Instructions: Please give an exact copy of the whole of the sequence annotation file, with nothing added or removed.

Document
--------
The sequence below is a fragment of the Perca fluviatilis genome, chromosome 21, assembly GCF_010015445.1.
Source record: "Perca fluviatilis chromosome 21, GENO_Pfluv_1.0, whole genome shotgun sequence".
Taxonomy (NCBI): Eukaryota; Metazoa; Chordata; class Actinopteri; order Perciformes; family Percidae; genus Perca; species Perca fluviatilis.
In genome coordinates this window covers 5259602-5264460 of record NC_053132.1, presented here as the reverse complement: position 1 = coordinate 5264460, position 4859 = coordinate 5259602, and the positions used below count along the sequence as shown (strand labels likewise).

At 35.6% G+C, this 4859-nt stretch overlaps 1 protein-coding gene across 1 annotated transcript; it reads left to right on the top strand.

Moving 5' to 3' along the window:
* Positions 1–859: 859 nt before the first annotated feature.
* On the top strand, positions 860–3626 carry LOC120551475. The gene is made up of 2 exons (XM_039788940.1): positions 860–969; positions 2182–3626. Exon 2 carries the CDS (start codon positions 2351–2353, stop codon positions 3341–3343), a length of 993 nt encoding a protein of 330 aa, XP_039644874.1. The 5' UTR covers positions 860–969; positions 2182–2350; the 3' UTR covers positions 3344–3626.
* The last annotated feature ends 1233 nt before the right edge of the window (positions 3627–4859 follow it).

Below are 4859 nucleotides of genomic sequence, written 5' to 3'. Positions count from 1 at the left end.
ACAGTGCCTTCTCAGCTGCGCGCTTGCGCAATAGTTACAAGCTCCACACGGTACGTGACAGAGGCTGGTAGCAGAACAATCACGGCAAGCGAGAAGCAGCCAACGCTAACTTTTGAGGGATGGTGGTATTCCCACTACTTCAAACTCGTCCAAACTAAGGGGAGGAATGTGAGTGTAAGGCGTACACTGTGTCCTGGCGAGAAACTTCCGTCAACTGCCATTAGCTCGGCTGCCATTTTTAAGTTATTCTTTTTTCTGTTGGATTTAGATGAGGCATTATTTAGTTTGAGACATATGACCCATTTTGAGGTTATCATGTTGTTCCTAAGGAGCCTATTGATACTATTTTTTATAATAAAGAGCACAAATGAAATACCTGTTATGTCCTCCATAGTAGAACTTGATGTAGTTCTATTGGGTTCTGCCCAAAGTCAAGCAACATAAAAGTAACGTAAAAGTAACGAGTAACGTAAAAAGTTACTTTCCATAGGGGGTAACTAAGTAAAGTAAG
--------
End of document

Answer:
The sequence below is a fragment of the Perca fluviatilis genome, chromosome 21, assembly GCF_010015445.1.
Source record: "Perca fluviatilis chromosome 21, GENO_Pfluv_1.0, whole genome shotgun sequence".
Taxonomy (NCBI): Eukaryota; Metazoa; Chordata; class Actinopteri; order Perciformes; family Percidae; genus Perca; species Perca fluviatilis.
In genome coordinates this window covers 5259602-5264460 of record NC_053132.1, presented here as the reverse complement: position 1 = coordinate 5264460, position 4859 = coordinate 5259602, and the positions used below count along the sequence as shown (strand labels likewise).

At 35.6% G+C, this 4859-nt stretch overlaps 1 protein-coding gene across 1 annotated transcript; it reads left to right on the top strand.

Moving 5' to 3' along the window:
* Positions 1–859: 859 nt before the first annotated feature.
* On the top strand, positions 860–3626 carry LOC120551475. The gene is made up of 2 exons (XM_039788940.1): positions 860–969; positions 2182–3626. Exon 2 carries the CDS (start codon positions 2351–2353, stop codon positions 3341–3343), a length of 993 nt encoding a protein of 330 aa, XP_039644874.1. The 5' UTR covers positions 860–969; positions 2182–2350; the 3' UTR covers positions 3344–3626.
* The last annotated feature ends 1233 nt before the right edge of the window (positions 3627–4859 follow it).

Below are 4859 nucleotides of genomic sequence, written 5' to 3'. Positions count from 1 at the left end.
ACAGTGCCTTCTCAGCTGCGCGCTTGCGCAATAGTTACAAGCTCCACACGGTACGTGACAGAGGCTGGTAGCAGAACAATCACGGCAAGCGAGAAGCAGCCAACGCTAACTTTTGAGGGATGGTGGTATTCCCACTACTTCAAACTCGTCCAAACTAAGGGGAGGAATGTGAGTGTAAGGCGTACACTGTGTCCTGGCGAGAAACTTCCGTCAACTGCCATTAGCTCGGCTGCCATTTTTAAGTTATTCTTTTTTCTGTTGGATTTAGATGAGGCATTATTTAGTTTGAGACATATGACCCATTTTGAGGTTATCATGTTGTTCCTAAGGAGCCTATTGATACTATTTTTTATAATAAAGAGCACAAATGAAATACCTGTTATGTCCTCCATAGTAGAACTTGATGTAGTTCTATTGGGTTCTGCCCAAAGTCAAGCAACATAAAAGTAACGTAAAAGTAACGAGTAACGTAAAAAGTTACTTTCCATAGGGGGTAACTAAGTAAAGTAAG